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Campaigners from the Save Longstone Edge Group (SLEG) joined Friends of the Peak District members for a walk and picnic on Longstone Edge on Sunday, to celebrate the end of a long and hard-fought campaign to protect this beautiful part of the Peak District from illegal and hugely damaging quarrying.

The celebration brought together members of the nearby communities and folk from far afield, including Julian Tippett, former secretary of SLEG who now lives in Devon, who called the event “A very fitting wrapping up of the campaign”.

Following a public inquiry held in January this year, the Secretary of State for Communities and Local Government upheld an order to remove the planning permission which covered nearly 140 hectares of Longstone Edge, including the infamous Backdale Quarry.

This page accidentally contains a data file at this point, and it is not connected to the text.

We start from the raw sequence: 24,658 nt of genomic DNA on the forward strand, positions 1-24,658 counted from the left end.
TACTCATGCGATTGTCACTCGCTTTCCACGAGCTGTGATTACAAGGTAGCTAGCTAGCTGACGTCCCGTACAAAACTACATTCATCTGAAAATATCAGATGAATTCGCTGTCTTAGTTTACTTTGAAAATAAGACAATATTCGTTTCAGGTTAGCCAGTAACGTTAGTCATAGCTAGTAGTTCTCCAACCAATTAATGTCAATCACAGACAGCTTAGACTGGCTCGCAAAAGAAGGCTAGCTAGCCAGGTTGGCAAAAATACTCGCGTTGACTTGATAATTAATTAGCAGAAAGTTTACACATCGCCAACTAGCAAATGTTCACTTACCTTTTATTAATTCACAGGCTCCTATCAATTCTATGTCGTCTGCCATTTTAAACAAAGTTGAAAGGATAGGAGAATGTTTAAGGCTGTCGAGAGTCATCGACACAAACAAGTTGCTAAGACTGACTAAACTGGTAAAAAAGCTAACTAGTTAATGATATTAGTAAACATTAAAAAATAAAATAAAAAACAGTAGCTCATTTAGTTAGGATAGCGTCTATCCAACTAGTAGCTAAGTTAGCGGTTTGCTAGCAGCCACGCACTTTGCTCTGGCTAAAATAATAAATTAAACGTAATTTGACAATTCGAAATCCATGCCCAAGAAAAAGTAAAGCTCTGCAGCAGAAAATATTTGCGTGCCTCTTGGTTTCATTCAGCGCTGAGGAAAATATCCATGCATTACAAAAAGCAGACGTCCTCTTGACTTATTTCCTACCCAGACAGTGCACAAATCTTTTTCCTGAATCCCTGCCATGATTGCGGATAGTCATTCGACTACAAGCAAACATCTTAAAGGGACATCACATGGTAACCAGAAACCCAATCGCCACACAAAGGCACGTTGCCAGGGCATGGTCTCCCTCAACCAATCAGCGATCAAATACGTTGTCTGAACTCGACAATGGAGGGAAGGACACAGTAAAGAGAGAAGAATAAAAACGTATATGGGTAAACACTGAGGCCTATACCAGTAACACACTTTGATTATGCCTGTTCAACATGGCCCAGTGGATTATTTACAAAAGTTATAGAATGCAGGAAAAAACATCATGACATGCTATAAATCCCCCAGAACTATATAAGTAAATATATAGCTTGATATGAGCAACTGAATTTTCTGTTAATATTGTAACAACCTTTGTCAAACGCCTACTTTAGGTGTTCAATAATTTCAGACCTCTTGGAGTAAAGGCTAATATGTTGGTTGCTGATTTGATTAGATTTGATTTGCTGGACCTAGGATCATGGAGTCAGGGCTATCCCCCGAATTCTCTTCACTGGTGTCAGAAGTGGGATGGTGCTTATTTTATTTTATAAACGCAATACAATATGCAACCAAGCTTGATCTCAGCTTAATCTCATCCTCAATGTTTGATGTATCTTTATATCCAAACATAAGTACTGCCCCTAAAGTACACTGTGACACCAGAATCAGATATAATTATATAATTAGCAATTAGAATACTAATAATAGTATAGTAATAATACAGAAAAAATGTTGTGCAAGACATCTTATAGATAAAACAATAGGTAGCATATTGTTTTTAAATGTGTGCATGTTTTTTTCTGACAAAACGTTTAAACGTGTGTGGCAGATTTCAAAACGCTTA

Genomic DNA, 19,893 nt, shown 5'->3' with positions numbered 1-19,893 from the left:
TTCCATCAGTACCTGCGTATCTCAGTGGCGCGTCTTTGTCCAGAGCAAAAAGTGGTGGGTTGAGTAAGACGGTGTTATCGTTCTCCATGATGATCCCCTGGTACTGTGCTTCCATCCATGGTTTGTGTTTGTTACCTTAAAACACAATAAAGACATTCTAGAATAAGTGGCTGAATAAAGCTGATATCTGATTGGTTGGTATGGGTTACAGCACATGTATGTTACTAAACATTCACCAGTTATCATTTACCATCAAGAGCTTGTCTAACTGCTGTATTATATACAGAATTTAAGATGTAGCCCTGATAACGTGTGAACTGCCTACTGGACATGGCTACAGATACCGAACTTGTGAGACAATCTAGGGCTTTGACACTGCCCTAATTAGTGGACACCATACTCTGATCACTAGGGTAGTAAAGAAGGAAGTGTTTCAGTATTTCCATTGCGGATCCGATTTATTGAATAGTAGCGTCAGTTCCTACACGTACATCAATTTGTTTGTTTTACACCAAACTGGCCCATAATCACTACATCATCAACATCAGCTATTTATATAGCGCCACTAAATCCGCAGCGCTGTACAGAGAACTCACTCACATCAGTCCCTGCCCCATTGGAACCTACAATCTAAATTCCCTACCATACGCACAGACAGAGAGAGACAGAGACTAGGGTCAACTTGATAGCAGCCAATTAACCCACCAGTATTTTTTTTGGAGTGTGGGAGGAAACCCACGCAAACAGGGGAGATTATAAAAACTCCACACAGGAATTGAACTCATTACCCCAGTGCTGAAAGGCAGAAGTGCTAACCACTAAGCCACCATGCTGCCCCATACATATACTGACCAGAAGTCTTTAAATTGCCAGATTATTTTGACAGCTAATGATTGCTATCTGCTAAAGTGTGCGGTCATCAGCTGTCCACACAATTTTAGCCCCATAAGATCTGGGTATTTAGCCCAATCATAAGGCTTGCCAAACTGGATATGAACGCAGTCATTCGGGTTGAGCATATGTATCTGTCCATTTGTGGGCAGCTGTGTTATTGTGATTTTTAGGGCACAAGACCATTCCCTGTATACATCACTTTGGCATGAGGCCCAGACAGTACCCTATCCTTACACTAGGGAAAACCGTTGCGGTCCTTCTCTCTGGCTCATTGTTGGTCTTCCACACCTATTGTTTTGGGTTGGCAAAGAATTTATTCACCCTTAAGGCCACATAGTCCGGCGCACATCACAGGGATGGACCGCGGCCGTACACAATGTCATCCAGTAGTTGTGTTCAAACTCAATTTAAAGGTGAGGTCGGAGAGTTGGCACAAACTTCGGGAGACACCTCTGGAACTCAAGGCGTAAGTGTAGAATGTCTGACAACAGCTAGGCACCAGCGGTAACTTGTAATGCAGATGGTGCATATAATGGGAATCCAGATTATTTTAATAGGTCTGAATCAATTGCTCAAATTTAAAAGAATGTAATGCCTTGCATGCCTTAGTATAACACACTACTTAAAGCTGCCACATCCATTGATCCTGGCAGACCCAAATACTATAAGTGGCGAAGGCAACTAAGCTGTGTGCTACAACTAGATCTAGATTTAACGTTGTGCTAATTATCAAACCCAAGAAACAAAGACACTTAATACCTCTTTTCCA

Instead of being a large and unsightly gash in the landscape, the area which was saved is now being restored and nature is beginning to cover over the extensive damage caused by many years of mineral and limestone extraction and a new newt pond has been created by the current landowner, Mr Peter Hunt.

The group toasted their success in a summit picnic on top of Hassop Common, where they were joined by the owner of the Hassop Estate, Henry Stephenson, a long term supporter of the SLEG campaign. Tributes were also paid to the staff and members of the Peak District National Park Authority for their commitment to using every avenue to stop the damage, including fighting a long legal battle through the Courts.